Has your opinion of David Shearer changed since the election?
OPINION: It wasn't so many months ago that picking the wings off David Shearer was one of the favoured blood sports around Parliament.
Was he up to it? Would he survive? Who was going to train him out of his dithering speech habit? Would he ever land a damaging blow on John Key this side of the 2014 election?
It is probably a measure of how bad public relations have turned for the Government, since the petty Budget, that the focus has shifted; especially to the class-size backdown and the other woes of the prime minister and his colleagues.
But after sounding the depths of despondency last week, with the prime minister pleading for a break from all the bad news, things have been sunnier on the Government benches this week.
The asset sales law has now passed, and will move from a sharp headache to a thrumming hangover. Last Thursday's GDP figures, showing surprising growth in the first quarter of the year, have helped.
And there has been a run of "get tough" stories that serve to remind its voter base why – when they disliked asset sales – they still voted for Mr Key and his team last November; think bracelets on crims and a triumphant Police Minister Anne Tolley standing atop the first crushed boy-racer car.
But it is not just the focus on the Government's woes that has taken the heat off the Labour leader – for now.
He has also shown signs of getting to grips with the role, though there are still giant strides needed.
And he seems to have taken a tactical step back from the series of high-profile, but essentially unsuccessful, "vision speeches" earlier in the year.
It was a wise retreat.
Far from giving his popularity a boost, they turned into a sort of litmus test of his political positioning and abilities. Was he really red or a little blue? Would he slip up the second time and parrot Mr Key's "bright future" election catchline?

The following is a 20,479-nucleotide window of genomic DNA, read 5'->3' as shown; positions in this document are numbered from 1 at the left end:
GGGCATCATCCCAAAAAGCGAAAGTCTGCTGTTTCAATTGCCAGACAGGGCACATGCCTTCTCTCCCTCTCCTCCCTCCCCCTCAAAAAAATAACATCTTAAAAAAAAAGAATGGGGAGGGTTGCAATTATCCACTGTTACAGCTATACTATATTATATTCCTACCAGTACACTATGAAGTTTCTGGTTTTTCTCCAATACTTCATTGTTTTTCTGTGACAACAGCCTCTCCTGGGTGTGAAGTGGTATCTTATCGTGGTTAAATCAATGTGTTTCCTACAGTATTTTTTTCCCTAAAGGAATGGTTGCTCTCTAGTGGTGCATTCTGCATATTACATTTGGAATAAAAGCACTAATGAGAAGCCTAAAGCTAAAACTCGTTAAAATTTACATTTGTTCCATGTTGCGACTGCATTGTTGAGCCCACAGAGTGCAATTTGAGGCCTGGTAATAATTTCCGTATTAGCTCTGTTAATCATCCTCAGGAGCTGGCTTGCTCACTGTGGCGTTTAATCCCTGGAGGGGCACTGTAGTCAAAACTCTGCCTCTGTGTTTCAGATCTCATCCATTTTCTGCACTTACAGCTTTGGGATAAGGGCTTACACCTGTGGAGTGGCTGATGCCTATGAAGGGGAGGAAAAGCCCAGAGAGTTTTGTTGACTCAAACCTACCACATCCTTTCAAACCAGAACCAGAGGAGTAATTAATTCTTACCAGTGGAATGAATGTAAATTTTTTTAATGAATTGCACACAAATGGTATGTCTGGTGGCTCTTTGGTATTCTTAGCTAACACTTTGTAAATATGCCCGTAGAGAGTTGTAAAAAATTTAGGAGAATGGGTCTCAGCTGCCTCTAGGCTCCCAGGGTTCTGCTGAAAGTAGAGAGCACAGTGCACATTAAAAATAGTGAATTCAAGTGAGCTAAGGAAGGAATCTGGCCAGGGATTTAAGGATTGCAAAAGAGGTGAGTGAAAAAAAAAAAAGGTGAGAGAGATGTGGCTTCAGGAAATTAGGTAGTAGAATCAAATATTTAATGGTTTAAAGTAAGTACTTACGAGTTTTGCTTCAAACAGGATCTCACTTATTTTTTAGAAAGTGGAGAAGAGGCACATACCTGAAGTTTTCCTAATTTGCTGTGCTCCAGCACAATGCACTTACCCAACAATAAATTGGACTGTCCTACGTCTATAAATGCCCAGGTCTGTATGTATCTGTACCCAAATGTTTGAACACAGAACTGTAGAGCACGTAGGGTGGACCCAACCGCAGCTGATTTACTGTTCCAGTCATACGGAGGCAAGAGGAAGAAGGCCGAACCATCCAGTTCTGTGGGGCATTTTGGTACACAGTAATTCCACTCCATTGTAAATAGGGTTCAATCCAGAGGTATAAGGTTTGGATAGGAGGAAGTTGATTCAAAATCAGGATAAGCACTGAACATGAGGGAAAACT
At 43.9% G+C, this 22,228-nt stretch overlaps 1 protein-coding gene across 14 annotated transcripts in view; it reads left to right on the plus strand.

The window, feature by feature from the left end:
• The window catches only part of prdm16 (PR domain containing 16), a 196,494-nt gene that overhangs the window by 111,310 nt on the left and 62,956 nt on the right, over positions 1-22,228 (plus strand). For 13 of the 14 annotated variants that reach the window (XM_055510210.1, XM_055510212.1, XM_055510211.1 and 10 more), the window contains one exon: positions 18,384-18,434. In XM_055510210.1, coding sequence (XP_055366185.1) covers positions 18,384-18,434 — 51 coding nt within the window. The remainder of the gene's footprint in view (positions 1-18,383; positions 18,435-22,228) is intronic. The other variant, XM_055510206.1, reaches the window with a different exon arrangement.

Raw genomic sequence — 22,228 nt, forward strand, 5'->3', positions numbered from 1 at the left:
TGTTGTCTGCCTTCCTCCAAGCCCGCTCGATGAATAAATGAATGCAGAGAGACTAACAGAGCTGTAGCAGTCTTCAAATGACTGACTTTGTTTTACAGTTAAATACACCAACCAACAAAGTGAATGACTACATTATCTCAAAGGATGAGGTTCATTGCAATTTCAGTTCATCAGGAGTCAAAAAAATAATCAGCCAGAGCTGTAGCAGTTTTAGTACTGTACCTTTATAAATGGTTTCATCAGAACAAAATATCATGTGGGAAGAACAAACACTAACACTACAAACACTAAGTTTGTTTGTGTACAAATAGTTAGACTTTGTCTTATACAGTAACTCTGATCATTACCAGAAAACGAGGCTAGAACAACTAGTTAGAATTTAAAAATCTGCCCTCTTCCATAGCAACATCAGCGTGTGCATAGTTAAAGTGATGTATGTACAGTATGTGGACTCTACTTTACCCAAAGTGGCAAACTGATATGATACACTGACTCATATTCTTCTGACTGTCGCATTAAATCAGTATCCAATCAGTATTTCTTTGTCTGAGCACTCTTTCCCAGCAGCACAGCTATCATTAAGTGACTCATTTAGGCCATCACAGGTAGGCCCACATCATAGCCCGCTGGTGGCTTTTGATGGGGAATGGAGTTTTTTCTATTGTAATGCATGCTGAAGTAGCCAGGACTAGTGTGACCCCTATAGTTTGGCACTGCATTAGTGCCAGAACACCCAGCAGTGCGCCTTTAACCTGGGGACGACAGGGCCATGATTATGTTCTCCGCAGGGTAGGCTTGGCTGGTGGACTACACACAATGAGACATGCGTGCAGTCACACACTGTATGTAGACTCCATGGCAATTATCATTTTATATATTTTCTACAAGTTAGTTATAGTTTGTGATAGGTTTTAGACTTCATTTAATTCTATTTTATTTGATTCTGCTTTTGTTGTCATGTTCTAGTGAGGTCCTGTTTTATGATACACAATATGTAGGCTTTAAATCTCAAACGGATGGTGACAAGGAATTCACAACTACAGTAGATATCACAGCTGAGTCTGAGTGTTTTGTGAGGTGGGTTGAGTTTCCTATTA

At times they morphed into a sporting contest, with the media holding up scorecards – for all the world like the Olympics' high diving or gymnastics judges.
It is not clear how many speeches he had planned, but one at least seems to have gone the way of all flesh; an outline of New Zealand's place in the world.
Given his background with the United Nations and aid it should have been his natural stomping ground, but discretion proved the better part of valour.
At the same time he has made progress in other areas.
On TV just being himself, in shows like Back Benches or Would I Lie to You, he has been a revelation; relaxed, funny and engaging.
In the House he is still far from electric, but far more fluent. Press conferences are still a challenge, though.
Some hesitancy has gone, and his briefing lines come to him more easily.
But when a question comes from left field I swear you can hear the cogs whirring as he seems to go through a sort of internal interrogation. What is our policy? Is this an elephant trap? Where does the caucus and the party stand? Am I sticking my neck out?
And his answers are often mushy and unconvincing on key economic and financial issues.
That in particular makes it difficult for him to outshine the Greens' Russel Norman – rapidly becoming a first among equals with co-leader Metiria Turei – who is experienced in the portfolio.
Mr Norman has the added advantage of established Green policy and always has a soundbite on the tip of his tongue.
No doubt the electoral mathematics have boosted Mr Shearer's morale.
The slow improvement in Labour's polling, combined with the strong showing by the Greens, has made a victory in 2014 at least an even bet. And with over two years to run there is plenty of time for Mr Key's popularity to wane further.
So it's true, some of the initial questions about Mr Shearer have been answered.
Yes, he is safe as leader. There is no obvious challenger within the party and unless there is a massive reversal in the polls the party will not risk a spill while victory is in prospect.
There has been an improvement in his speech-giving, and with former Radio NZ reporter Julian Robins joining his press team he will have one of the most direct broadcasting interviewers around to help hone his powers.
But he is yet to land that damaging blow on Mr Key.
That leaves a big question mark over how he will handle the all-important pre-election debates with John Key, especially on the economy.
If Phil Goff wasn't able to "show him the money" in 2011, Mr Shearer is yet to prove he even knows where the cash is stashed.
- © Fairfax NZ News